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Texas Children Have Alarming Cholesterol Rates, Study Finds

Update Date: Mar 28, 2014 01:26 PM EDT

With the childhood obesity epidemic at large, more cases of cholesterol have been detected in young children. According to the statistics from the nation's largest pediatric primary care organization located in Texas, roughly one in every three children between the ages of nine and 11 has borderline or high cholesterol.

The researchers examined medical data on 12,712 children who were a part of the Texas Children's Pediatrics Associates clinics. The clinics routinely screened the children for cholesterol. The researchers found that 4,709 of the children in the age group of nine to 11 had borderline or high cholesterol.

"The sheer number of kids with abnormal lipid profiles provides further evidence that this is a population that needs attention and could potentially benefit from treatment," said lead investigator, Thomas Seery, M.D., pediatric cardiologist at Texas Children's Hospital, assistant professor of Pediatrics at Baylor College of Medicine. "But we can only intervene if we diagnose the problem."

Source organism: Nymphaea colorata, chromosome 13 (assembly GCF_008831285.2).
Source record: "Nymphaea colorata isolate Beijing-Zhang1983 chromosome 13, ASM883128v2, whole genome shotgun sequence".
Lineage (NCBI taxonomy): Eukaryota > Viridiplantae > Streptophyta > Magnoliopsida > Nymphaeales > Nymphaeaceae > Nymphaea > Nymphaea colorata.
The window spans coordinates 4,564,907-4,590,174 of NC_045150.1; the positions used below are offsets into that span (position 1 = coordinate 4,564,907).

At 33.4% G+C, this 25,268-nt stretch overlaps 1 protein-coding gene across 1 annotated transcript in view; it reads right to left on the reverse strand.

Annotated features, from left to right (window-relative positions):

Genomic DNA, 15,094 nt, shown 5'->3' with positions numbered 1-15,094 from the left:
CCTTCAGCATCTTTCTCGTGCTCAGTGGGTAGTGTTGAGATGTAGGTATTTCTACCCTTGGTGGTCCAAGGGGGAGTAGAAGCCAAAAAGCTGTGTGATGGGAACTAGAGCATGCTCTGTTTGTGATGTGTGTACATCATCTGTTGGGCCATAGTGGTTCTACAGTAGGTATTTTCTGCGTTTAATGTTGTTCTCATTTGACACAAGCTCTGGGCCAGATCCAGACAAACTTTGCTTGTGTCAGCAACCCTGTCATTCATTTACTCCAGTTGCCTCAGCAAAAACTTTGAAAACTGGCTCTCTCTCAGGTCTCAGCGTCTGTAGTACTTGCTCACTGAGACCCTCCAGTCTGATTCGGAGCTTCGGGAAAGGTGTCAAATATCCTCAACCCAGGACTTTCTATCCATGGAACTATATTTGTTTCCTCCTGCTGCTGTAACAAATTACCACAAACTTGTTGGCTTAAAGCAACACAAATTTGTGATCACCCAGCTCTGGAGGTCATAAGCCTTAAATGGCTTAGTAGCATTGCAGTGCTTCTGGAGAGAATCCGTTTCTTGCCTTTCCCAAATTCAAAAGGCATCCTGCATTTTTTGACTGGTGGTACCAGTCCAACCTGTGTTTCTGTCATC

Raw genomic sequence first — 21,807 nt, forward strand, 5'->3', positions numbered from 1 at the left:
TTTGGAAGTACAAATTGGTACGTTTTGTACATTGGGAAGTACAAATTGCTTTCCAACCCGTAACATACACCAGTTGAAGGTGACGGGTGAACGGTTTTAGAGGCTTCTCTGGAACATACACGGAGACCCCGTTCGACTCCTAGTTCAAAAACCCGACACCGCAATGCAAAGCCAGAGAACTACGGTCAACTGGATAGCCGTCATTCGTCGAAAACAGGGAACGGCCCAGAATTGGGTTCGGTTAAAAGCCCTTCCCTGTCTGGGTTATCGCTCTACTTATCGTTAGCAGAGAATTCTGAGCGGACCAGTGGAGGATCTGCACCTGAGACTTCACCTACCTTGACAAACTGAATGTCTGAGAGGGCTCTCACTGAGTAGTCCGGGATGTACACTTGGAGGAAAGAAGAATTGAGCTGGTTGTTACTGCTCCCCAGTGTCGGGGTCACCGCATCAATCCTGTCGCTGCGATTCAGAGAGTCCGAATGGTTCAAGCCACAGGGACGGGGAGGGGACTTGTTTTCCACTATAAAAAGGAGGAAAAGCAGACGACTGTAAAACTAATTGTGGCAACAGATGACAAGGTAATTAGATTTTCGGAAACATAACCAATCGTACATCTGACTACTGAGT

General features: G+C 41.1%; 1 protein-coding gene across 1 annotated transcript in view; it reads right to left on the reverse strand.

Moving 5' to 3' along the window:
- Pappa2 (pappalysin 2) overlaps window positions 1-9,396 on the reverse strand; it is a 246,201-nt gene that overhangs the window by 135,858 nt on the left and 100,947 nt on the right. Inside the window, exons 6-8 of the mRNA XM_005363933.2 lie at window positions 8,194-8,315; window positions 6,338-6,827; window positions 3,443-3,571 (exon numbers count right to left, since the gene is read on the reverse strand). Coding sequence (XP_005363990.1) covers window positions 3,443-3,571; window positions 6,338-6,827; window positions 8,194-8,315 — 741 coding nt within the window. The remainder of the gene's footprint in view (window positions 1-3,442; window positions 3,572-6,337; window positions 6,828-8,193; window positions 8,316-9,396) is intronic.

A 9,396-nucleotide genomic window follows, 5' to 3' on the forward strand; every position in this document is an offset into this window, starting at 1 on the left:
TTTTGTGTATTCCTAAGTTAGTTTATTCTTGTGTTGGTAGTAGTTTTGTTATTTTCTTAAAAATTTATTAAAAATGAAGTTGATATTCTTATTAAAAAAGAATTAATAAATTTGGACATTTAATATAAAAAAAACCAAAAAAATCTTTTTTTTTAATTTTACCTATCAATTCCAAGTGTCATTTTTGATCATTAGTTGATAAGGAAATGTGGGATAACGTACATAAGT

The study also reported that boys were more likely than girls to have cholesterol problems. Boys had more cases of high cholesterol, low-density lipoprotein (LDL), which is often called the bad cholesterol, and triglycerides. Girls tended to have lower high-density lipoprotein (HDL), or good cholesterol. The team also found that obese children tended to have elevated total cholesterol, higher LDL and triglycerides, and lower HDL when compared to non-obese children Since cholesterol is a risk factor for heart disease, the researchers stressed the importance of helping children reduce their levels.

"Kids need to have their cholesterol panel checked at some point during this timeframe [9 to 11 years old]," Seery said in the press release. "In doing so, it presents the perfect opportunity for clinicians and parents to discuss the importance of healthy lifestyle choices on cardiovascular health. Our findings give a compelling reason to screen all kids' blood cholesterol."

The findings will be presented at the American College of Cardiology's 63rd Annual Scientific Session.

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